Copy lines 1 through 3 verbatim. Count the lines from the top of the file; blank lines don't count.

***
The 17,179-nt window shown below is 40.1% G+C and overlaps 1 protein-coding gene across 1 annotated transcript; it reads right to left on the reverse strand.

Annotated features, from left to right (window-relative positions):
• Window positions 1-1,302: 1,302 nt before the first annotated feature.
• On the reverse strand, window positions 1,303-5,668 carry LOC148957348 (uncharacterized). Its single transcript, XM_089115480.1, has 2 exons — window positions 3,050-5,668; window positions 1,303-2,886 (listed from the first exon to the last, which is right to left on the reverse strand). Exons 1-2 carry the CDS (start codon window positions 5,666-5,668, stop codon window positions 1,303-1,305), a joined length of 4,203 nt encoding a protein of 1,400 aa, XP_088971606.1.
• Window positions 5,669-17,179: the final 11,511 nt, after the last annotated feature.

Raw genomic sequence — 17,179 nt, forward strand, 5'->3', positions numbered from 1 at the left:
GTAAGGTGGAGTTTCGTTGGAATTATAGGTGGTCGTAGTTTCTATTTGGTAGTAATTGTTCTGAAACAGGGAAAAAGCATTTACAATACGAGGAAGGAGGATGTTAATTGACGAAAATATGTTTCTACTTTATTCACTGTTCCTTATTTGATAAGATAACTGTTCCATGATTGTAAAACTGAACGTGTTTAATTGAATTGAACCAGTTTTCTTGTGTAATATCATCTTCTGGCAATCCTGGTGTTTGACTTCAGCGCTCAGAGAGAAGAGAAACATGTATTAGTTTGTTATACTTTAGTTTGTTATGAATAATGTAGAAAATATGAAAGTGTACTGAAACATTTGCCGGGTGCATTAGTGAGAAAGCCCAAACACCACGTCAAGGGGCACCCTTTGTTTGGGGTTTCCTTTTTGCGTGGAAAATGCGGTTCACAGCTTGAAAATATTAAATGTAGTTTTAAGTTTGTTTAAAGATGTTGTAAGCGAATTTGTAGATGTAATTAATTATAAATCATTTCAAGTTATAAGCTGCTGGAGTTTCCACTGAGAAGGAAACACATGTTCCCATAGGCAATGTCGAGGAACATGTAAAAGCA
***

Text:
The 17,179-nt window shown below is 40.1% G+C and overlaps 1 protein-coding gene across 1 annotated transcript; it reads right to left on the reverse strand.

Annotated features, from left to right (window-relative positions):
• Window positions 1-1,302: 1,302 nt before the first annotated feature.